Just A Spoonful of Sugar Near Bedtime Can Turn Your Toddler Demonic

It was 10 pm and boy did we know where our child was. She was in her room screaming, nay screeching, for more than 45 minutes. We’d put her down about an hour before, but then suddenly it sounded as if some medieval torturer was there in the darkness of her bedroom flaying Sienna’s skin. Elaine was the first to go and check and reported back that Sienna was out of control, repeatedly yelling some word that Elaine couldn’t understand, not just pulling away from my wife’s comforting arms, but tearing herself from her grip and then cowering in the corner of her crib. I went in and she did the same with me, flinging herself out of my arms with a piercing yell as if my hands were balls of fire. She’d then stand up and hiccup some unintelligible word, incomprehensible because she’d reached that panic mode of crying where her breaths were coming so fast that they mixed were her voice.

Finally we understood:. “OUT! OUT! OUT! OUT!”

It was just a few hours earlier that Elaine, Sienna, my parents and I sat in an Italian restaurant enjoying good food and good times. It was just a few hours earlier that my parents gave Sienna a little bit of ice cream while Elaine and I looked at each other across the table and telepathically thought:

“This is a bad idea, isn’t it?”

“Terrible idea, but what can we say?”

“We can say, ‘No!'”

“But they’re grandparents and they just want to spoil Sienna a bit – see that spark of ecstasy in her eyes when she tastes that ice cream, watch her strain the belt of her high chair as she begs for more.”

“She’ll just have a little. It’s ok.”

“Ok. Just a little. Besides, we so rarely give her sugar, and it’s New Year’s Day.”

And that’s how a wee bit of this:


 Turned this:



Into this:



We hadn’t realized just how close to bedtime it was. That was mistake number one. We didn’t have the backbone to tell my parents we didn’t want them giving Sienna any sugar. That was mistake number two. Now Elaine, Sienna and I were all paying for it.

Back in her room I kept trying to grab Sienna so we could hold and soothe her, but it was like trying to capture a greased pig. Finally I got a hold of her sleep sack and yanked her out. She squirmed out of my arms and flopped on the floor. Then she got up, took a washcloth, and walked around and around the room “cleaning” things only to suddenly drop it, bend over and screech.

“Do you want a book?” I asked.


I picked up a book, sat down in her rocking chair and pulled her to me. She squealed and wriggled away. Then she told me to get out of the chair. She wanted Mommy in the chair, but still she wouldn’t calm down. No book. Back to walking around with that washcloth only to drop it and howl and stamp her feet. It was like something out of Paranormal Activity.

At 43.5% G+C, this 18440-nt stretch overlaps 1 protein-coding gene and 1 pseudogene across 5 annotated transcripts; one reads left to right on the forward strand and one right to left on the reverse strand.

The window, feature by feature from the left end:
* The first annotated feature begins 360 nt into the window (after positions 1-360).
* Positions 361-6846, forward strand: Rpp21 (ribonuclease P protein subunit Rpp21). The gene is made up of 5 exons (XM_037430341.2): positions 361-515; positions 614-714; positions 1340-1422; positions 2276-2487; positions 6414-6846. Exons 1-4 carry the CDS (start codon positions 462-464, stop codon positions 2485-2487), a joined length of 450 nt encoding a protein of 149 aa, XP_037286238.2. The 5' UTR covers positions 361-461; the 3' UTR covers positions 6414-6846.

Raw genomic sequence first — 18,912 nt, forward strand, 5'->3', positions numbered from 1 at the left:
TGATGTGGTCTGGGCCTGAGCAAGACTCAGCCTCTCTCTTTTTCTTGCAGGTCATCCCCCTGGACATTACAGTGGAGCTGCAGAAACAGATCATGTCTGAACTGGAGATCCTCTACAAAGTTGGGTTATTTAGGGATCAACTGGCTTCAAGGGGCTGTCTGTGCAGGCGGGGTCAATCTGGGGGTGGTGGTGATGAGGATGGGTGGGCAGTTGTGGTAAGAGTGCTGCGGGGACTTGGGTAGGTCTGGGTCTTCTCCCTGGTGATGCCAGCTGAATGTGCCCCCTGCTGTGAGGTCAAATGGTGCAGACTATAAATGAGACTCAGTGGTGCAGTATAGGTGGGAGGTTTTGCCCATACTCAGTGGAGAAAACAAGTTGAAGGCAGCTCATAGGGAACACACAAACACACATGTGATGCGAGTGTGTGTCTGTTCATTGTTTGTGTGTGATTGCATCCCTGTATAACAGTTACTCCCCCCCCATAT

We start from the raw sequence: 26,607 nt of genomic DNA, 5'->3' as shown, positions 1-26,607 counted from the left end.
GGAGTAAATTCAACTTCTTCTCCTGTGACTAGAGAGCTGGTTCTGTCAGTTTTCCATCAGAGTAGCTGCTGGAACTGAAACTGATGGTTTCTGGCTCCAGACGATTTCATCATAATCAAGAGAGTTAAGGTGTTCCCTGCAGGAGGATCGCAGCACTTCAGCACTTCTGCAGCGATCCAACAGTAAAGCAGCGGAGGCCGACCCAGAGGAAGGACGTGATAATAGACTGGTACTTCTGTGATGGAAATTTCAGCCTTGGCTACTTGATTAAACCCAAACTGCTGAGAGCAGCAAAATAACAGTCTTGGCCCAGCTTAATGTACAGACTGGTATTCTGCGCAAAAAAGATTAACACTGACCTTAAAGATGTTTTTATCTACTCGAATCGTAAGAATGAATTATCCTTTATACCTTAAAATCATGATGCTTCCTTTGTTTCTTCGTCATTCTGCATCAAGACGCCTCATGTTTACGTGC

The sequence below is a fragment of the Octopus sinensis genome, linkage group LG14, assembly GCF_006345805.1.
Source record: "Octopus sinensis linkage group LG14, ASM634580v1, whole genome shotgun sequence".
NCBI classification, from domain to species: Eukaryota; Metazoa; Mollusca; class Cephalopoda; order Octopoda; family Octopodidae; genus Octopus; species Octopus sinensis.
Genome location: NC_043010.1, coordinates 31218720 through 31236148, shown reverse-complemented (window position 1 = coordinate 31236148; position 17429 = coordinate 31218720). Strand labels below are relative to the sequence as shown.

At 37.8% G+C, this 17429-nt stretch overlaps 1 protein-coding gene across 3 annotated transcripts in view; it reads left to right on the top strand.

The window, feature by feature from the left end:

“Do you want your cow? Your lion? Bert and Ernie?”


Elaine and I looked at each other. We were both terrified and I’m so thankful Elaine was there because if I were alone, my anxiety would have taken control and had me bawling.

“What hurts? Your belly? Foot? Head? Hands?”


I don’t know how much time passed before Sienna finally crawled into Elaine’s lap and started sucking her thumb. I turned on Sienna’s lightning bug which spreads stars across the ceiling and plays peaceful music.

“Do you want to count the stars?” I asked, and counted out loud.

Soon enough Sienna lay down next to me and joined in. Then she asked for Mommy to lie down too and all three of us looked up at the blue nightscape and counted the stars. Finally Sienna let us put her in her crib and she lay down. She fell asleep well past 11 pm.

Elaine and I, shaken and stirred, retreated to our bedroom. I texted my mom about further limiting Sienna’s sugar intake, especially during the evening. She agreed to follow out instructions. We are, after all, Sienna’s parents. I know grandparents want to spoil their grandkids. I completely get the joy they feel in doing so and I assign my parents zero blame. We’d never experienced anything like what happened last night, so who knew a couple of tiny spoonfuls of ice cream that close to bedtime would be so disastrous.

Don’t be afraid to tell grandparents when we feel they should stop. And never, ever, under any circumstances, give your toddler sugar even remotely close to night-night.

Consider these lessons learned.